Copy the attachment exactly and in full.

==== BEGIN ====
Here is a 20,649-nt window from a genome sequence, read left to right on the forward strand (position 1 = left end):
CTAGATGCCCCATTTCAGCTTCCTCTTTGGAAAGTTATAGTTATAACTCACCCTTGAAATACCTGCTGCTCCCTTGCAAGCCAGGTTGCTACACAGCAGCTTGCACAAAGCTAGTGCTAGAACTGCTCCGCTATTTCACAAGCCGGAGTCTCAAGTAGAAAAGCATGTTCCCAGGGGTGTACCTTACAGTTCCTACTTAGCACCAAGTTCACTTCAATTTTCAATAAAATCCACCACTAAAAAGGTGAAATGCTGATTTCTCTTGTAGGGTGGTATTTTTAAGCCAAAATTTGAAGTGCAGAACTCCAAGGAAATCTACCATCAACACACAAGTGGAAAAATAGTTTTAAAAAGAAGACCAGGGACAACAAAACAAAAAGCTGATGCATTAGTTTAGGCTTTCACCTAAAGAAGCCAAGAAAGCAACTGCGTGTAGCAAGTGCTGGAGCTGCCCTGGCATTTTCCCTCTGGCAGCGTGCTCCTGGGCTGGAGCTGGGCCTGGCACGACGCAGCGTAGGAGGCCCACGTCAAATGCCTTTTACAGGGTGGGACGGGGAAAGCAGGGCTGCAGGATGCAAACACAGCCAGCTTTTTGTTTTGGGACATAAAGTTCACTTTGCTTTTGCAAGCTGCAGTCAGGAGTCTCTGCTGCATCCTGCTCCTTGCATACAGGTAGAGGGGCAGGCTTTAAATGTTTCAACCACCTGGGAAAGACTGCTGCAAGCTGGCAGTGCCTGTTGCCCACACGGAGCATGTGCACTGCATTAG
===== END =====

Here is a 20,649-nt window from a genome sequence, read left to right on the forward strand (position 1 = left end):
CTAGATGCCCCATTTCAGCTTCCTCTTTGGAAAGTTATAGTTATAACTCACCCTTGAAATACCTGCTGCTCCCTTGCAAGCCAGGTTGCTACACAGCAGCTTGCACAAAGCTAGTGCTAGAACTGCTCCGCTATTTCACAAGCCGGAGTCTCAAGTAGAAAAGCATGTTCCCAGGGGTGTACCTTACAGTTCCTACTTAGCACCAAGTTCACTTCAATTTTCAATAAAATCCACCACTAAAAAGGTGAAATGCTGATTTCTCTTGTAGGGTGGTATTTTTAAGCCAAAATTTGAAGTGCAGAACTCCAAGGAAATCTACCATCAACACACAAGTGGAAAAATAGTTTTAAAAAGAAGACCAGGGACAACAAAACAAAAAGCTGATGCATTAGTTTAGGCTTTCACCTAAAGAAGCCAAGAAAGCAACTGCGTGTAGCAAGTGCTGGAGCTGCCCTGGCATTTTCCCTCTGGCAGCGTGCTCCTGGGCTGGAGCTGGGCCTGGCACGACGCAGCGTAGGAGGCCCACGTCAAATGCCTTTTACAGGGTGGGACGGGGAAAGCAGGGCTGCAGGATGCAAACACAGCCAGCTTTTTGTTTTGGGACATAAAGTTCACTTTGCTTTTGCAAGCTGCAGTCAGGAGTCTCTGCTGCATCCTGCTCCTTGCATACAGGTAGAGGGGCAGGCTTTAAATGTTTCAACCACCTGGGAAAGACTGCTGCAAGCTGGCAGTGCCTGTTGCCCACACGGAGCATGTGCACTGCATTAG